Private View held by Richard Andrews
This is Design examines the impact of design on the modern world, whilst also exploring the consequences of design, and how it shapes daily life. The museum's collection contains pieces ranging from early items of mass manufacture through to cutting edge contemporary design, and includes furniture, fashion, transport, products, ceramics and graphics. By using themes such as Identity, Manufacturing Innovations, the Digital Revolution and Lifecycle, the exhibition looks at how design provides a visual language to help use the objects around us. Prototypes, drawings, couture samples, models, first editions and finished industrial objects are included in the display, demonstrating the design process and subsequent influence of design on the contemporary culture. The exhibition also explores 'quiet' design, revealing how design surrounds us, and how, whether accidental or subtle, design plays a role in shaping the way we live, and enables us to understand the world. Highlights include the Anglepoise lamp, UK road signs, UK traffic lights, the Moulton bicycle displayed alongside an original Mini, large scale architectural models, including Norman Foster's HSBC Bank headquarters in Hong Kong, couture garments and street furniture. The exhibition also looks at the changing role of collecting design and future developments of the museum's collection, as it prepares to move to a new home at the former Commonwealth Institute. The new museum will provide dedicated gallery space to display the collection and celebrate the importance of design through a permanent display. Design Museum, Shad Thames, London SE1, until 22nd January.
Durer's Fame examines the work of the 16th century German artist and his enduring influence, spanning 5 centuries. Albrecht Durer excelled as a painter and draughtsman, but it was his skill as a printmaker that spread his fame across Europe. The printmaking process allowed for multiple copies of Durer's work to be produced that could easily be sold and distributed. This accessibility, combined with his technical brilliance and highly individual style, made him a much admired and imitated artist. The exhibition showcases a selection of Durer's prints together with contemporary and later copies of his work. These objects are augmented by a selection of illicit imitations and surprising tributes, including a 21st century tattoo. Highlights include Durer's iconic 'Melancholy', 'Saint Jerome in his Study', 'Knight, Death and the Devil', 'The Four Horsemen of the Apocalypse' from 'The Apocalypse: Revelation of Saint John the Divine', 'Christ taking leave of his Mother' and 'Adam and Eve', alongside works by Italian and Netherlandish artists such as Marcantonio Raimondi's 'The Circumcision of Christ' from 'The Life of the Virgin', and Johan Wierix's 'Melencolia', Scottish artist John Runciman's 'Christ taking leave of his Mother', and a poster of German handball star Pascal Hens sporting a tattoo based on Durer's 'Study of Praying Hands'. National Gallery of Scotland, Edinburgh, until 11th October.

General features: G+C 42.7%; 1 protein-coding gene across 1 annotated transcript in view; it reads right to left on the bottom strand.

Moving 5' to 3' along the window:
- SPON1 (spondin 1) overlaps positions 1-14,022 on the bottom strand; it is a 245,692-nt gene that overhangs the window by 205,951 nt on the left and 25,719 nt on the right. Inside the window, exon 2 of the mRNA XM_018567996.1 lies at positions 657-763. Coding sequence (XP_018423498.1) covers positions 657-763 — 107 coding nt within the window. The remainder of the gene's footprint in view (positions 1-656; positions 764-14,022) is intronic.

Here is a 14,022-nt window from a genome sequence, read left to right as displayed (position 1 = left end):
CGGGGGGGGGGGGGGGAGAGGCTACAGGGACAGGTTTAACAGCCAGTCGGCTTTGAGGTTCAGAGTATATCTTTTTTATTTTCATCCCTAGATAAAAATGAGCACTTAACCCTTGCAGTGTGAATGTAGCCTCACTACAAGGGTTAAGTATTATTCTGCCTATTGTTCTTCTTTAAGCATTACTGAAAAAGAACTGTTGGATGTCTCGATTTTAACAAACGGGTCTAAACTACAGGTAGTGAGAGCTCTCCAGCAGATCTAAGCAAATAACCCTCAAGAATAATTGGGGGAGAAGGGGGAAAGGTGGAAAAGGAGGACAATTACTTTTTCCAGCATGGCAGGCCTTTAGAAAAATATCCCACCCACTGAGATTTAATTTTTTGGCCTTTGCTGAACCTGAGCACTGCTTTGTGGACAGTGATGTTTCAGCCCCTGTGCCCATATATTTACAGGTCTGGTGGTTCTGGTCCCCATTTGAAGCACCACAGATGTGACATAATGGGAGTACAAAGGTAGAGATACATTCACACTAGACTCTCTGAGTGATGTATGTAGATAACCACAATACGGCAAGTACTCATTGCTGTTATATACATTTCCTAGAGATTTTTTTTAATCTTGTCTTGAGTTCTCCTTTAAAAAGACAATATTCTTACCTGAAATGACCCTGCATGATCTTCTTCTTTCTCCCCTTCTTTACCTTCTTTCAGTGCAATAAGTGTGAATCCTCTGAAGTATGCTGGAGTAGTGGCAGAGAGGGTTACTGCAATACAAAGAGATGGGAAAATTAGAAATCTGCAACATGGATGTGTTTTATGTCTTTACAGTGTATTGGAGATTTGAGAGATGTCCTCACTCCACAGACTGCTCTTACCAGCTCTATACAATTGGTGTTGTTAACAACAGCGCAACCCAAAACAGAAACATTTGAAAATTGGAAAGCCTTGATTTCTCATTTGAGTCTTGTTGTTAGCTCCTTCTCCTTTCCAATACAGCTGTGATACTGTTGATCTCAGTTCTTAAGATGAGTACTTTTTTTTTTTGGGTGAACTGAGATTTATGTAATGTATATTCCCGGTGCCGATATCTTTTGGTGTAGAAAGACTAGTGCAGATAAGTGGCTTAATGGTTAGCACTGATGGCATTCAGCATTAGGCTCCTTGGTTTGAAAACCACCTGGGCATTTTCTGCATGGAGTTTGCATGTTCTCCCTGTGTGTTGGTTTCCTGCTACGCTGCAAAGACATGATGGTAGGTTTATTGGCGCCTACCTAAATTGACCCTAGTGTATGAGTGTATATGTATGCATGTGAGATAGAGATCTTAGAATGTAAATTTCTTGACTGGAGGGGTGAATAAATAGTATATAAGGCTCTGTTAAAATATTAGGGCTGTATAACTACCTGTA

Mass Photography: Blackpool Through The Camera features photographs of the seaside resort from the early 20th century to today. The exhibition encourages the viewer to make their own way through the Blackpool experience, comparing and juxtaposing the way that different photographers have looked at people having fun. Over 100 images combine the work of some of Britain's greatest documentary photographers with amateurs who have lived or invested much holiday time in the resort. The starting point of the exhibition is the work that Humphrey Spender and Julian Trevelyan produced in 1937/1938 as part of the Mass Observation project, initiated to study the everyday lives of ordinary people in Britain as an 'anthropology of ourselves'. Spender and Trevelyan's affinity to British surrealism lets them appreciate Blackpool's efforts towards the exotic in images where dolls appear larger than people and advertisement copy reads as poetry. Yet their subject matter of gambling machines, the overcrowded beach, signs on hotels and ventriloquists are also to be found in the images of many other photographers who have come to Blackpool. By showing the variations of such recurring subjects, the display traces changing trends in photographic expression. The exhibition also includes a new video installation created by Nina Konnemann based on material from yearly updated souvenir films of the Blackpool Illuminations that evoke the special sense of time of the cyclical holiday seasons. Grundy Art Gallery, Blackpool, until 5th November.